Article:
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This month celebrates the fifth anniversary of the first elections of Police and Crime Commissioners. On November 15th 2012, the public took to the ballot box and elected their first Police and Crime Commissioners.

When I became Police and Crime Commissioner in 2014, following the sad death of Bob Jones, I ensured that it was my mission to make the very most of the role and to continue what I have spent much of my career doing, helping the people. I did this when I was a teacher as well as a member of Parliament and councillor.

I have ensured that West Midlands Police is a leading voice in many aspects of modern policing. Setting up the  country’s first Victims Commission, rolling out and supporting a mental health triage ensuring that nobody this year, no children and almost no adults have been detained in custody under s136 of the Mental Health Act, but instead received the support they required .

Some of the campaigns that I have led have had a national impact. The campaign to ban ‘zombie knives’ is something I am particularly proud of. These 18 inch blades with names such as ‘Head Splitter’ were something which were becoming increasingly common in the hands of young people, often children. They were available for purchase openly on the internet and in some shops and have the potential to do fatal damage to others. It was a successful campaign that saw a change in the law go through parliament.  I have supported weapons bins that have got hundreds of dangerous objects off the streets which has included several firearms. Following the 24 hour delays on the M6 in February 2016, I set up a hearing to find out what caused the problems and what would be improved. Following this there have been real improvements with how we deal with issues on our motorways.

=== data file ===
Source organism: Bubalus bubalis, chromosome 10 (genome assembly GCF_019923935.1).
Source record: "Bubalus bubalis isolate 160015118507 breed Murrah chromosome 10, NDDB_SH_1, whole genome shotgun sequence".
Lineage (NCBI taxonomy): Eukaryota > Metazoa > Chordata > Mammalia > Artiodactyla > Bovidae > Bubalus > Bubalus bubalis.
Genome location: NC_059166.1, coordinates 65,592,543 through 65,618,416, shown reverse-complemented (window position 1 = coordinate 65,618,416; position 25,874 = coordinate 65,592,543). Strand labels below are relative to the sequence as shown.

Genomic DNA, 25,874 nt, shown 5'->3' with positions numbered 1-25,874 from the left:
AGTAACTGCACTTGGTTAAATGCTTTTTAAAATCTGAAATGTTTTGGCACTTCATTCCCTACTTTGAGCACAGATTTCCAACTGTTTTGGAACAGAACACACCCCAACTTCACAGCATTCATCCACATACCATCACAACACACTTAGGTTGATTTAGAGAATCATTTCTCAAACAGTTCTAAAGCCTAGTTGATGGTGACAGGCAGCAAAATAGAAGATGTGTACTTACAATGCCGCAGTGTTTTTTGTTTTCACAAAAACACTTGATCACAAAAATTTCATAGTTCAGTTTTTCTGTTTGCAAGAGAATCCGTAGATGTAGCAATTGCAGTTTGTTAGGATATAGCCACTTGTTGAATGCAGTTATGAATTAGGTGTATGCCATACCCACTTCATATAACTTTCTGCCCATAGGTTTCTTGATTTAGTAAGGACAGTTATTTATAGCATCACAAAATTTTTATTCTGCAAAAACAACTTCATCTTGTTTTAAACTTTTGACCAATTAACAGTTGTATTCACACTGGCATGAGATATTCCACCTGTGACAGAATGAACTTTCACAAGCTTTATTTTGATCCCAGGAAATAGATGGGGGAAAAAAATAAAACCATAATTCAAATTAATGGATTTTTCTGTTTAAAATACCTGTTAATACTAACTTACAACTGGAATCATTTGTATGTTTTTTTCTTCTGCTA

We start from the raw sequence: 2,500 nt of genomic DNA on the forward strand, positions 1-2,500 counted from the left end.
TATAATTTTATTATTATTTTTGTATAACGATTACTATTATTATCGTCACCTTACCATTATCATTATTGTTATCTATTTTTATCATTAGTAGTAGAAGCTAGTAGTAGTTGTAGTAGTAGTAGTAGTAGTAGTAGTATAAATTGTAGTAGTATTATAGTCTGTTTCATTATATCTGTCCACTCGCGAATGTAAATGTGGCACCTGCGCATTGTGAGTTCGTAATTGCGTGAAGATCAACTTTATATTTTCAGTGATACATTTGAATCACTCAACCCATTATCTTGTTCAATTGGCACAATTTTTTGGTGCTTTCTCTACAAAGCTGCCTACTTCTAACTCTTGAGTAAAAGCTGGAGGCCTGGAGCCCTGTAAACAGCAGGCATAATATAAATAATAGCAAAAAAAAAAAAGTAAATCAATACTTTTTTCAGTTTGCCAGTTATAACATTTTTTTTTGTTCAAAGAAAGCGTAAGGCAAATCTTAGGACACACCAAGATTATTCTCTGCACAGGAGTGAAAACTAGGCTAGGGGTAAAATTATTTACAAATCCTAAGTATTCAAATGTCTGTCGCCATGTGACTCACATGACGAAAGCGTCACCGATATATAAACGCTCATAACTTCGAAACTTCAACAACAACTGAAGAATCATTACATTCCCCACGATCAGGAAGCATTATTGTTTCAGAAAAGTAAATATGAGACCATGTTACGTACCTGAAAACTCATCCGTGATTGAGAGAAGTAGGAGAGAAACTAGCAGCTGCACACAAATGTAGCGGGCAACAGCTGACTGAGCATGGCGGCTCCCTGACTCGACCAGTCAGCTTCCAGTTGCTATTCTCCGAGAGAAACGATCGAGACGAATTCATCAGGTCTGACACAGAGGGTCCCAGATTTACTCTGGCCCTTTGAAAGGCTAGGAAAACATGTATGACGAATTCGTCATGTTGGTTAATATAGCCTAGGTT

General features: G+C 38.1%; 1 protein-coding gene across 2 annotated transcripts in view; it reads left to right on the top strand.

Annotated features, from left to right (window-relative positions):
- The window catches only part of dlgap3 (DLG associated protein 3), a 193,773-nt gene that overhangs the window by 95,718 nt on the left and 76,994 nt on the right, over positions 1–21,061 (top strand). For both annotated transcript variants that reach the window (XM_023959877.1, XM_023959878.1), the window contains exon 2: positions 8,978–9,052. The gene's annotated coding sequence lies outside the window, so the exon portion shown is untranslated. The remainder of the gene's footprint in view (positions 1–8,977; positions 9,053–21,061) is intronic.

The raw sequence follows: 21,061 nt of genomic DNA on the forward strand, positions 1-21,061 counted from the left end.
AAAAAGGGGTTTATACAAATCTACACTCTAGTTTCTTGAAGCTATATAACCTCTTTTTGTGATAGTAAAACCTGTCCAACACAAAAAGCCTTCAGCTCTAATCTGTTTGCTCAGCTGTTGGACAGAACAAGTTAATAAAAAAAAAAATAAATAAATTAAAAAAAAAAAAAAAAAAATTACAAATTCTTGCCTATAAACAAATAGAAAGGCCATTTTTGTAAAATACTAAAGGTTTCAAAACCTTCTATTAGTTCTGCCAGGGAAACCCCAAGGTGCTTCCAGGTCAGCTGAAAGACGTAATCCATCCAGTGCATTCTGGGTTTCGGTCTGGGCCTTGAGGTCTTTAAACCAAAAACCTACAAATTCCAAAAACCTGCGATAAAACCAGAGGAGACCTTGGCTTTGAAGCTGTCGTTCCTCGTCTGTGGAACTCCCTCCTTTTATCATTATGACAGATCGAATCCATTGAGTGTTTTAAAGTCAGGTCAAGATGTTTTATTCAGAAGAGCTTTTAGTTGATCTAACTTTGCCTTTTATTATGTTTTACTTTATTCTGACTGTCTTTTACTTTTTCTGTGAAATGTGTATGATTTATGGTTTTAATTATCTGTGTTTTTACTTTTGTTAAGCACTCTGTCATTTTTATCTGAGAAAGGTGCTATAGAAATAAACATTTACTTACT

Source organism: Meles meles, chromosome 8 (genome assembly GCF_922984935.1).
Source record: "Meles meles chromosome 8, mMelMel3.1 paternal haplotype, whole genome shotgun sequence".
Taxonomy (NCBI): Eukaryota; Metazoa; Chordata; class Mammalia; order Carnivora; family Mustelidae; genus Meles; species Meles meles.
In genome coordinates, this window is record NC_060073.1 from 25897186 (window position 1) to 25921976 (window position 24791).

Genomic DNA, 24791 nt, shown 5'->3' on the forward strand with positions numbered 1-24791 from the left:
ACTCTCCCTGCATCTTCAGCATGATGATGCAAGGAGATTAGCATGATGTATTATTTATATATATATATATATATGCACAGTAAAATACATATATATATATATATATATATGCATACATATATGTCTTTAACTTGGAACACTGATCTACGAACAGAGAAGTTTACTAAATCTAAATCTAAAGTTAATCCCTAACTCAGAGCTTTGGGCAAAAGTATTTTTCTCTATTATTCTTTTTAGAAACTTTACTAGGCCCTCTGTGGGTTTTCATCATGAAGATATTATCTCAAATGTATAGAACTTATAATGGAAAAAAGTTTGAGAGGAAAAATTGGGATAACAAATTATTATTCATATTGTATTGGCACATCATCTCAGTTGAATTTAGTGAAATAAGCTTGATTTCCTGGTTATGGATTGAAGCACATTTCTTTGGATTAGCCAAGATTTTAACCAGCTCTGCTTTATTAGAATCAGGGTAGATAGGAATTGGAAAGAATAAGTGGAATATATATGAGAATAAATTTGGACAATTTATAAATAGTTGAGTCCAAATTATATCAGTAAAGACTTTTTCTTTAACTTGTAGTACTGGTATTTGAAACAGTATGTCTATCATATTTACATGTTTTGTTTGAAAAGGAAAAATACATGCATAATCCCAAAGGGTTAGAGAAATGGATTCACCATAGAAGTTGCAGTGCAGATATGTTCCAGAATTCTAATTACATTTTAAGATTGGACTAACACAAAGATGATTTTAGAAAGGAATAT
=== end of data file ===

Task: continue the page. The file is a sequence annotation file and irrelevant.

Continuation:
I have also ensured that my office, and West Midlands Police, are fair when it comes to pay. Introducing the Living Wage to help the lowest paid, this is an independently set figure that is based on the cost of living in the 21st century.

We are well underway with recruiting the additional staff that I promised. The 800 more police officers, 150 PCSOs and 200 specialist staff will help to ease demand. I have also ensured that 999 call handlers have been able to cope with increased demand by recruiting more staff in their department. I have also ensured that police officers are working where the demand is on the increase such as domestic violence, child abuse and human trafficking. I recently launched the new West Midlands Police Cadets who will be out serving their communities very soon.

Recently I have been working with a wise range of organisations to join with me in having sensible discussions around substance misuse. This is a problem that is costing the West Midlands £1.4 billion a year just with regards to heroin and cocaine users. I am clear that agencies involved need to be working in closer collaboration to solve this problem and I will be holding a summit in December to discuss how best we can work together to find lasting solutions.

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